Proposed settlement reached between state, victims of deadly Oso landslide
Update: Grandy Lake Forest Associates reached a $10 million settlement with victims and victim’s family members on Monday, The Seattle Times reports. The company was accused of making the slide area more unstable by logging.
State Attorney General Bob Ferguson issued the following statement:
The Oso landslide represents one of the most tragic events in state history, and the sympathies of Washingtonians remain with those who lost so much.
Today’s settlement of the legal chapter of this tragedy represents a fair resolution for all parties.
There will be no trial over the deadly Oso landslide between the state and the victim’s family members.
A $50-million settlement was announced Sunday night, the day before a jury was set to convene in the trial.
Survivors and family members of the 43 people killed in the March 22, 2014 landslide filed the lawsuit, arguing that the state and timber company should be held liable for damages, based on the notion that they made the hillside more dangerous and failed to warn residents of the danger.
The state is expected to pay the first $10 million of the settlement. Insurers will pick up the other $40 million. Attorneys will be paid an additional $395,000 for fees and costs.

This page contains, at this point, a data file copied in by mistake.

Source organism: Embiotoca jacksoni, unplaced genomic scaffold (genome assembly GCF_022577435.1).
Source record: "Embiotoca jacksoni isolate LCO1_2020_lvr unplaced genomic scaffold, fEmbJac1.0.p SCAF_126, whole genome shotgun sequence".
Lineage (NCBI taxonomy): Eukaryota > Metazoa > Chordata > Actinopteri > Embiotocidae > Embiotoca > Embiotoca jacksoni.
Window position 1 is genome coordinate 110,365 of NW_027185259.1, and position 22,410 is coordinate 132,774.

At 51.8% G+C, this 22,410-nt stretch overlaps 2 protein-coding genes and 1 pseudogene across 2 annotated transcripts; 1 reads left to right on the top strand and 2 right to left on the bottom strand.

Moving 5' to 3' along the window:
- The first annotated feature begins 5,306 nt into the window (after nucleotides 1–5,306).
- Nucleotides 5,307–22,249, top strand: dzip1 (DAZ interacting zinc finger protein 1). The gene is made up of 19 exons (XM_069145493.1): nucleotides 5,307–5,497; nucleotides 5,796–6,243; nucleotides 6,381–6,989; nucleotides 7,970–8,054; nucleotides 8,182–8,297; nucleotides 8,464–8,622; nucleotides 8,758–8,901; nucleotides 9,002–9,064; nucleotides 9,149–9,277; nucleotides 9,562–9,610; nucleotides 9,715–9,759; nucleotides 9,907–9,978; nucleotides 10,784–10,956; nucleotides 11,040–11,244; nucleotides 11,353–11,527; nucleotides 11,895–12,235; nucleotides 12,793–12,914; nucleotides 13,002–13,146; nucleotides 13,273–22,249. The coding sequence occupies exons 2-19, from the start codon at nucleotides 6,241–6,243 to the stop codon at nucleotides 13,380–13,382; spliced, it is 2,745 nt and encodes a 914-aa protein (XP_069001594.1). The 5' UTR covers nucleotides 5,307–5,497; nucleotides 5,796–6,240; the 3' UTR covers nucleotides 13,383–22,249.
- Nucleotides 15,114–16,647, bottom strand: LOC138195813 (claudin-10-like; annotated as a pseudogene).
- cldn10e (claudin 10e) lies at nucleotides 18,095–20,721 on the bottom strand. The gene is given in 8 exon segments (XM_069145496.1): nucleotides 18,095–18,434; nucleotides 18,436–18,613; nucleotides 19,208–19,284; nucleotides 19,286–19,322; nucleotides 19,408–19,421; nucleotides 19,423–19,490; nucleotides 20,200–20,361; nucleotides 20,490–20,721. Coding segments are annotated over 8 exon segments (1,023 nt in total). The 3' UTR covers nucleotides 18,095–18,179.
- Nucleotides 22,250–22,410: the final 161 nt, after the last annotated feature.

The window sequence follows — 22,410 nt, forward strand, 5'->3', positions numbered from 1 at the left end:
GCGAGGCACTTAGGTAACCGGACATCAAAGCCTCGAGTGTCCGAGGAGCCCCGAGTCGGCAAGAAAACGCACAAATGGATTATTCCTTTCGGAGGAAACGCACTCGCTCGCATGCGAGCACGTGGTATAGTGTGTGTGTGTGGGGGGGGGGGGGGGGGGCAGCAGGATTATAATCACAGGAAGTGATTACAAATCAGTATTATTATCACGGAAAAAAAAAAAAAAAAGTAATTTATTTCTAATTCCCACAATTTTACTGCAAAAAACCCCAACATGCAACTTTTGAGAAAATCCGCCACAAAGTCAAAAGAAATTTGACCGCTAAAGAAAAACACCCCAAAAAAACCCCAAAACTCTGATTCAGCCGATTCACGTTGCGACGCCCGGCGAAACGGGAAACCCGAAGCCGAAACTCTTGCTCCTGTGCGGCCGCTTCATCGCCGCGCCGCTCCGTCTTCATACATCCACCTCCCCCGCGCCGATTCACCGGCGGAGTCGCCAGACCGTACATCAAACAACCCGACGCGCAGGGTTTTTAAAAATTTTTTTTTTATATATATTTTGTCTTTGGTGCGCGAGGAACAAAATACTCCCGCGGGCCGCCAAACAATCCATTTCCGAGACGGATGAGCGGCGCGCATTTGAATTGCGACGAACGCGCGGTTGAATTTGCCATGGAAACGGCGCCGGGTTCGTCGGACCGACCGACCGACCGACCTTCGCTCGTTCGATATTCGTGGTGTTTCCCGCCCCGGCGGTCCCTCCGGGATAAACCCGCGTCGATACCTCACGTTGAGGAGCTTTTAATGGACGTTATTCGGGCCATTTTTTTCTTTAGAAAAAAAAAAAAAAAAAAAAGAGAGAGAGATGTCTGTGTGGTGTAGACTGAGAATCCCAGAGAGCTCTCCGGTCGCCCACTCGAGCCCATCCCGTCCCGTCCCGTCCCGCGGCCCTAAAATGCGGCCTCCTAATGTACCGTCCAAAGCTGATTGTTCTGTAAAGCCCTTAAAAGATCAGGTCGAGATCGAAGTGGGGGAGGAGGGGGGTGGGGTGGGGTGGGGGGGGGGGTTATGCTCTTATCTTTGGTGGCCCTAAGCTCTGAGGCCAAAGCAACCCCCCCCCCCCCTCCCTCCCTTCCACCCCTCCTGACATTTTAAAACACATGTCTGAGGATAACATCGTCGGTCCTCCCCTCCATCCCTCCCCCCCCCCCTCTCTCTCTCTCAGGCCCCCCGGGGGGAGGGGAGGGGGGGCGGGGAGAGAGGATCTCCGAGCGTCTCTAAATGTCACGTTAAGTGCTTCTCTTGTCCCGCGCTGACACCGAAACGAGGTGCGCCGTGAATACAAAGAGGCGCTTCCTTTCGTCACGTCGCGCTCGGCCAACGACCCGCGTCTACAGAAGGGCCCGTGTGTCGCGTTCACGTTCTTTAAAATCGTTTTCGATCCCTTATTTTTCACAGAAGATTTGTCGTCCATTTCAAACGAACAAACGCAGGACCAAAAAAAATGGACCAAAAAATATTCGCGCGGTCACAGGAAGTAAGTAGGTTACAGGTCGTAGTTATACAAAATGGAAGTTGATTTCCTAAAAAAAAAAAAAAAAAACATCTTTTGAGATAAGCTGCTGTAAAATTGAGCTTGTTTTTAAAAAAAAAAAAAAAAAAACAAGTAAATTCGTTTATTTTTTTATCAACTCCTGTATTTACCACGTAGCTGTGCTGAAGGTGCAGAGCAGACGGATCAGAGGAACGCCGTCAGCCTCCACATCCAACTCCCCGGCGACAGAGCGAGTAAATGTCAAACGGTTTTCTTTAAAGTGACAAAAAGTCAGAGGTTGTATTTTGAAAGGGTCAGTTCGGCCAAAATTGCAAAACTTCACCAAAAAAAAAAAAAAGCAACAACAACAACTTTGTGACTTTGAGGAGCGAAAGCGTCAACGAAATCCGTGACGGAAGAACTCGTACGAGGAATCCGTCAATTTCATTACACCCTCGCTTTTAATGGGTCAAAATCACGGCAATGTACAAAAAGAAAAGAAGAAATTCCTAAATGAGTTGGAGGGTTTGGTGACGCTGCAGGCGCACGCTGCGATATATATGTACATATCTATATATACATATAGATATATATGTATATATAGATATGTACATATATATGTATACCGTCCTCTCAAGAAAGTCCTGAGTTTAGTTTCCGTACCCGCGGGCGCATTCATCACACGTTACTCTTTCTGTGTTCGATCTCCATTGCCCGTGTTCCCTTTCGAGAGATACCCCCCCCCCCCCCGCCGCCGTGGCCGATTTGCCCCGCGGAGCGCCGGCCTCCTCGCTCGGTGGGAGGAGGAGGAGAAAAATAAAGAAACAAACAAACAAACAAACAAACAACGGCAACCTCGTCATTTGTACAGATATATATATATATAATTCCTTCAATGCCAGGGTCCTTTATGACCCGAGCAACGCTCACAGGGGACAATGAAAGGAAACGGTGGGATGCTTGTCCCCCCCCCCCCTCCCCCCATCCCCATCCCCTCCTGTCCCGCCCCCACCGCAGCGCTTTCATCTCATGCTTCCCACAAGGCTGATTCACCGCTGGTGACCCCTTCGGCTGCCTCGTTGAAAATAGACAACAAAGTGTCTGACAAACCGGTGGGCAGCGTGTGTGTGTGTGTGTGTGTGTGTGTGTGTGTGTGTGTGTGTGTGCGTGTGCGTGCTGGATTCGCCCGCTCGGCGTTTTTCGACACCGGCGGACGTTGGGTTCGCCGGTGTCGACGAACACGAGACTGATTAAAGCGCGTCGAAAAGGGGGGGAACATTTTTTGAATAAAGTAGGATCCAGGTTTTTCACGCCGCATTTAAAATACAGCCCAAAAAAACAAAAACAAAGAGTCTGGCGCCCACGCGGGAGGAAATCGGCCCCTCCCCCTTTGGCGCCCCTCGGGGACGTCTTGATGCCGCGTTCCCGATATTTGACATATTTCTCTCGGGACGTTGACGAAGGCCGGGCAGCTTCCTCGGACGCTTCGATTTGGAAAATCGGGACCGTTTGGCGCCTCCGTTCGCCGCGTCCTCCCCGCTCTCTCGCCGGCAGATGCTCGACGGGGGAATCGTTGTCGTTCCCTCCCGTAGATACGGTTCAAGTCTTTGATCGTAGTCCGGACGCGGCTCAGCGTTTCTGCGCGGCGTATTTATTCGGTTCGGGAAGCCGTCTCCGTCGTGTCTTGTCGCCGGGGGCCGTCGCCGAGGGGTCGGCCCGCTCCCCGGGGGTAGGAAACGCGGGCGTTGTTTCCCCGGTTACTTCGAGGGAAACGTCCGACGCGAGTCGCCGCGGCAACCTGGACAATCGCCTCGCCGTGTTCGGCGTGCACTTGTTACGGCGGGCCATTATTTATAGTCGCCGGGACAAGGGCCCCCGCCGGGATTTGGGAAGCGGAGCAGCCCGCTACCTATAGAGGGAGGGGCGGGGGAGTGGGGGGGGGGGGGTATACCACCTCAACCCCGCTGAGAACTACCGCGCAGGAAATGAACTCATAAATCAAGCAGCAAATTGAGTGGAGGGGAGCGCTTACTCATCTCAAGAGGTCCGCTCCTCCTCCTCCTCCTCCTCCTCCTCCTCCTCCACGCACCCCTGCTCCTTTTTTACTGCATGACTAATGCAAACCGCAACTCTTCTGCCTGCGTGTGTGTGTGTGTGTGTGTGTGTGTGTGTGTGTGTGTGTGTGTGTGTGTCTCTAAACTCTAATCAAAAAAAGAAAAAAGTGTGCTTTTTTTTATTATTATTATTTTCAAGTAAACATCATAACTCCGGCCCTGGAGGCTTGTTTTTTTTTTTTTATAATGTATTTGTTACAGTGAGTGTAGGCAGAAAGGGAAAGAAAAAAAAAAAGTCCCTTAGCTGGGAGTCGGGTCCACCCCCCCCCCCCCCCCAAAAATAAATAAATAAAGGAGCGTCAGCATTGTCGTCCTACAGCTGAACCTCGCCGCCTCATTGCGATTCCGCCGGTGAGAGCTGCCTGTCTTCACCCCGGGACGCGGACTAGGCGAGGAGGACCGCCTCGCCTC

The settlement follows a judge’s decision earlier this month that said the state would have to pay significant sanctions after its expert witnesses deleted emails related to the lawsuit. The judge said at least one of the state’s attorney’s encouraged the experts to destroy records.
Lawyers for the state previously argued that accusations over fraud by deleting emails were false.
“No attorney for the State ever directed experts to delete emails, to reach a particular conclusion, or to change their opinions,” the attorneys wrote.
The judge said he wants the Attorney General’s Office to overhaul training practices.
Snohomish County was dismissed from the lawsuit filed by those harmed by the 2014 tragedy. The Daily Herald reported that plaintiffs’ attorneys signed paperwork to the dismissal, but reserved their right to appeal.
Information from KIRO Radio and the Associated Press contributed to this story.